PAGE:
NetHunter Hacker XVI: Metasploit payload generator in your pocket

NetHunter Hacker XVI: Metasploit payload generator in your pocket


Metasploit is a powerful and comprehensive framework that allows you to create, test, and execute exploits and payloads for various platforms and systems. It is one of the most widely used tools in the cybersecurity field. The NetHunter Metasploit Payload Generator is a tool that takes the pain out of generating payloads using the Metasploit msfvenom utility. Simply select your payload, set its options, and generate your payload. Fortunately, both tools are part of the NetHunter application and provide easy to use user interface. In this blogpost, we will explore some of the features and benefits of using Metasploit payload generator on NetHunter, and show you how to create and deliver custom payloads to our testing targeted Android smartphone. We will also explain the benefit of pairing Metasploit with nmap that we talked about in previous post or even how to install Metasploit in Termux.

Metasploit Payload Generator

The tool, also known as the MSFvenom Payload Creator (MFSPC), was written by g0tmi1k to take the pain out of generating payloads. Simply select your payload, set its options, and generate it.

The purpose of this tool is to allow you to easily create payloads for penetration testing and security auditing. It can be used to generate payloads in various formats and encode them with different encoder modules. You can build a variety of payloads based on the operating system, architecture, type of connection, and output format that you need for a particular host.


User interface of payload generator is pretty simple and straight forward, see Figure 1., and allows you to select payload Type for targeted system, Port and IP Address where our device will listen for connection and additional Payload Options.

Figure 1. Metasploit Payload Generator user interface

Currently, generator supports 13 types of payloads such as ASP, ASPX, Bash [.sh], Java [.jsp], Linux [.elf], OSX [.macho], Perl [.pl], PHP, Powershell [.ps1], Python [.py], Tomcat [.war], Windows [.exe/.dll] and Android [.apk].

Figure 2. Supported payload types

By default, Port is set to 443 and IP Address to your local IP of your Android. If you would like to use WAN IP address, then you have to setup port forwarding tunnel beforehand, for example via ngrok. In this post, we will be using our local IP.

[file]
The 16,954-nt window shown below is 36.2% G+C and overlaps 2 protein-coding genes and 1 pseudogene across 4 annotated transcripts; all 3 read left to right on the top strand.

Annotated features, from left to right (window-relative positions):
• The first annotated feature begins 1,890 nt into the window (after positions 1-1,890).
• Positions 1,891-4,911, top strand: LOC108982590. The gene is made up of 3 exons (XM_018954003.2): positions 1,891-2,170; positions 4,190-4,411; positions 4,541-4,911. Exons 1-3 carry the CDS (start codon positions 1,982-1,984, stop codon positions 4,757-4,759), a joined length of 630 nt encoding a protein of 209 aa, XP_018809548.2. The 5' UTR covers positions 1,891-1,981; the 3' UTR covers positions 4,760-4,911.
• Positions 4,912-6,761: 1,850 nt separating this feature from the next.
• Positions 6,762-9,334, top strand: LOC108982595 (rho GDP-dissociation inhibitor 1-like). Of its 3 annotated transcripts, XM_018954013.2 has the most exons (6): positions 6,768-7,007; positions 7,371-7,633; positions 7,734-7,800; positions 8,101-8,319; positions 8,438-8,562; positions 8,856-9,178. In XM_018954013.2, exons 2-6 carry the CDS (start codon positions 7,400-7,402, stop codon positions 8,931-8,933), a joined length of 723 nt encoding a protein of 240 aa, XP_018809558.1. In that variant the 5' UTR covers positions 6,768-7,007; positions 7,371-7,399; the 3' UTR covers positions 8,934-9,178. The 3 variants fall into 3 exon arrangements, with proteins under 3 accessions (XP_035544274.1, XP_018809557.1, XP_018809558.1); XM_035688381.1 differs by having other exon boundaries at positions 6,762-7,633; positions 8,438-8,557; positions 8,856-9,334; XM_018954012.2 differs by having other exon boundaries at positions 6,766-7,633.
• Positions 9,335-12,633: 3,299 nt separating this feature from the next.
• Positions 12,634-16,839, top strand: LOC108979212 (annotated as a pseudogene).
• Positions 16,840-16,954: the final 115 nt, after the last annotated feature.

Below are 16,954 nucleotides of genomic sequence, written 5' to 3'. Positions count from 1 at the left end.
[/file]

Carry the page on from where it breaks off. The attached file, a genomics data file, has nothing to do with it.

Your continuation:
From Payload Options, you can choose type of shell such as MSF or CMD. CMD is a standard command terminal to interactive with and MSF is a custom cross platform shell, that gives use the full power of Metasploit. I prefer MSF shell.

From type of connection, you are able to pick either Reverse or Bind connection. Bind opens a port on the target side, and you can connect to it. Reverse makes the target connect back to your open port, that was specified before to 443. For both of these, such connections on open ports might be blocked by firewalls rules on the targeted device.

Payload type and size can be defined by selecting Staged or Stageless payload. The main difference between them is that Staged splits the payload into parts, making it smaller but dependent on Metasploit, where Stageless is the complete standalone and stable payload.

Type of connection is provided in the fourth part of Payload Options, where you can pick from TCP, HTTP, HTTPS or Find Port options. TCP is the standard method to connecting back. This is the most compatible with TYPES as its RAW. Can be easily detected on IDSs. HTTP makes the communication appear to be HTTP traffic (unencrypted). Helpful for packet inspection, which limit port access on protocol – e.g. TCP 80. HTTPS makes the communication appear to be (encrypted). Helpful for packet inspection, which limit port access on protocol – e.g. TCP 443. Find Port will attempt every port on the target machine, to find a way out.